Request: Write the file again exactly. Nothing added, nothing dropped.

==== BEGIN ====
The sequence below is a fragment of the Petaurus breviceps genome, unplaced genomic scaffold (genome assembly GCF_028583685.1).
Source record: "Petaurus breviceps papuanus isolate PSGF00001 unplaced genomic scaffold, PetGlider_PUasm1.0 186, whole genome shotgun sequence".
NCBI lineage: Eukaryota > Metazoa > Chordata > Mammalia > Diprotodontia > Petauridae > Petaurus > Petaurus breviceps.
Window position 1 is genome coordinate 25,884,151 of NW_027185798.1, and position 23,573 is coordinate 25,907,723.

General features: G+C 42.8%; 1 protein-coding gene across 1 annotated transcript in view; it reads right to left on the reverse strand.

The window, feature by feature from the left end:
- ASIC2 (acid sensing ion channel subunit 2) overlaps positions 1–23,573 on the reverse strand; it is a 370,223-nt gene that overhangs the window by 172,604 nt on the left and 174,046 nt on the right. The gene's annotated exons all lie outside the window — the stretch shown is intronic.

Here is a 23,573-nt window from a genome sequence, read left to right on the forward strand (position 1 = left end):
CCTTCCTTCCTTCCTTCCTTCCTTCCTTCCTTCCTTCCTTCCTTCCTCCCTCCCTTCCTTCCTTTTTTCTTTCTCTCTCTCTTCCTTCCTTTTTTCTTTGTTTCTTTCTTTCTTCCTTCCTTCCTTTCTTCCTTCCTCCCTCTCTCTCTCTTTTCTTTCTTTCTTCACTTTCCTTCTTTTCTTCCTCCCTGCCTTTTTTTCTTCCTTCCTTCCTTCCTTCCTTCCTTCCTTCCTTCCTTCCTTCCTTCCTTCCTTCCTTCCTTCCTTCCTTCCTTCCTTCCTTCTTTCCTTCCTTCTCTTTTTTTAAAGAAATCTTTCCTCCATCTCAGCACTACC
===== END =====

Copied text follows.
The sequence below is a fragment of the Petaurus breviceps genome, unplaced genomic scaffold (genome assembly GCF_028583685.1).
Source record: "Petaurus breviceps papuanus isolate PSGF00001 unplaced genomic scaffold, PetGlider_PUasm1.0 186, whole genome shotgun sequence".
NCBI lineage: Eukaryota > Metazoa > Chordata > Mammalia > Diprotodontia > Petauridae > Petaurus > Petaurus breviceps.
Window position 1 is genome coordinate 25,884,151 of NW_027185798.1, and position 23,573 is coordinate 25,907,723.

General features: G+C 42.8%; 1 protein-coding gene across 1 annotated transcript in view; it reads right to left on the reverse strand.

The window, feature by feature from the left end:
- ASIC2 (acid sensing ion channel subunit 2) overlaps positions 1–23,573 on the reverse strand; it is a 370,223-nt gene that overhangs the window by 172,604 nt on the left and 174,046 nt on the right. The gene's annotated exons all lie outside the window — the stretch shown is intronic.

Here is a 23,573-nt window from a genome sequence, read left to right on the forward strand (position 1 = left end):
CCTTCCTTCCTTCCTTCCTTCCTTCCTTCCTTCCTTCCTTCCTTCCTCCCTCCCTTCCTTCCTTTTTTCTTTCTCTCTCTCTTCCTTCCTTTTTTCTTTGTTTCTTTCTTTCTTCCTTCCTTCCTTTCTTCCTTCCTCCCTCTCTCTCTCTTTTCTTTCTTTCTTCACTTTCCTTCTTTTCTTCCTCCCTGCCTTTTTTTCTTCCTTCCTTCCTTCCTTCCTTCCTTCCTTCCTTCCTTCCTTCCTTCCTTCCTTCCTTCCTTCCTTCCTTCCTTCCTTCCTTCTTTCCTTCCTTCTCTTTTTTTAAAGAAATCTTTCCTCCATCTCAGCACTACC